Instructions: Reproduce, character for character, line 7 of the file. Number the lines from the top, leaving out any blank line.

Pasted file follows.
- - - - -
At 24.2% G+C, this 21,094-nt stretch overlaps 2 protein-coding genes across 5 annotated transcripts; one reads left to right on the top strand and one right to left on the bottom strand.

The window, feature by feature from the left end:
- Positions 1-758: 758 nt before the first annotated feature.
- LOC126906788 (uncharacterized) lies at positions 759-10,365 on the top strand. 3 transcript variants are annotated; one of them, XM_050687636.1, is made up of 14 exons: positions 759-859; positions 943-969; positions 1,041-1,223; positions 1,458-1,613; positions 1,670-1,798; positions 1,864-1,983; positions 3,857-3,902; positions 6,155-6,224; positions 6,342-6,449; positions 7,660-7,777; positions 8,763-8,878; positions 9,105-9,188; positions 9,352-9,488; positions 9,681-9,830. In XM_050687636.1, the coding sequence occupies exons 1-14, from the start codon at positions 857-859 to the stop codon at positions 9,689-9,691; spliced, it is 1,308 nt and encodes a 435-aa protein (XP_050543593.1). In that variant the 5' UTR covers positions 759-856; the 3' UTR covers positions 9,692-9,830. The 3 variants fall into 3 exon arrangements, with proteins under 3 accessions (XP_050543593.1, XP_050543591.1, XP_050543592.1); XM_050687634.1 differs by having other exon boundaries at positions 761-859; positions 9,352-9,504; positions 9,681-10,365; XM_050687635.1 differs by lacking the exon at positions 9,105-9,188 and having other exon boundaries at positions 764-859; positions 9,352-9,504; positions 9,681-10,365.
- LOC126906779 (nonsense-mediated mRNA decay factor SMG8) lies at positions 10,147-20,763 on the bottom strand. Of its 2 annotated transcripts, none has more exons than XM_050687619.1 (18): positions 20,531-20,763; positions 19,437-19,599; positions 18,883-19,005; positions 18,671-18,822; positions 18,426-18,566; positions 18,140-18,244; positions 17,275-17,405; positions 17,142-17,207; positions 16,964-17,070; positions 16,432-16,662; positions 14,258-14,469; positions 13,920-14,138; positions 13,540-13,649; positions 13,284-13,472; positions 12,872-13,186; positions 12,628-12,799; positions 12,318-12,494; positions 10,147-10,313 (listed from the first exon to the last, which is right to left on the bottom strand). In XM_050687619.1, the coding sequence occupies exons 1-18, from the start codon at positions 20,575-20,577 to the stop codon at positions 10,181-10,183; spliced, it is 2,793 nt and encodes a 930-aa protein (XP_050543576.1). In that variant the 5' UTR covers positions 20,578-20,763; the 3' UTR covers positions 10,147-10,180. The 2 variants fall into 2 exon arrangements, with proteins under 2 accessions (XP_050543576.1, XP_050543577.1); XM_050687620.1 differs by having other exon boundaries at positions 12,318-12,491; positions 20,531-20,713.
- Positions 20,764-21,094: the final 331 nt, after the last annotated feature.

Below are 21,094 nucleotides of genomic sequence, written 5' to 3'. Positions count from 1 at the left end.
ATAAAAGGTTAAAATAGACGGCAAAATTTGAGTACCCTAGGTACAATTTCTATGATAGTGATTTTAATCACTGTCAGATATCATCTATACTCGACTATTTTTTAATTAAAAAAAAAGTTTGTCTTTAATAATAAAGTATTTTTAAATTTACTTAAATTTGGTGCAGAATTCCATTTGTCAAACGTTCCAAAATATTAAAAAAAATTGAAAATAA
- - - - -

Below are 21,094 nucleotides of genomic sequence, written 5' to 3'. Positions count from 1 at the left end.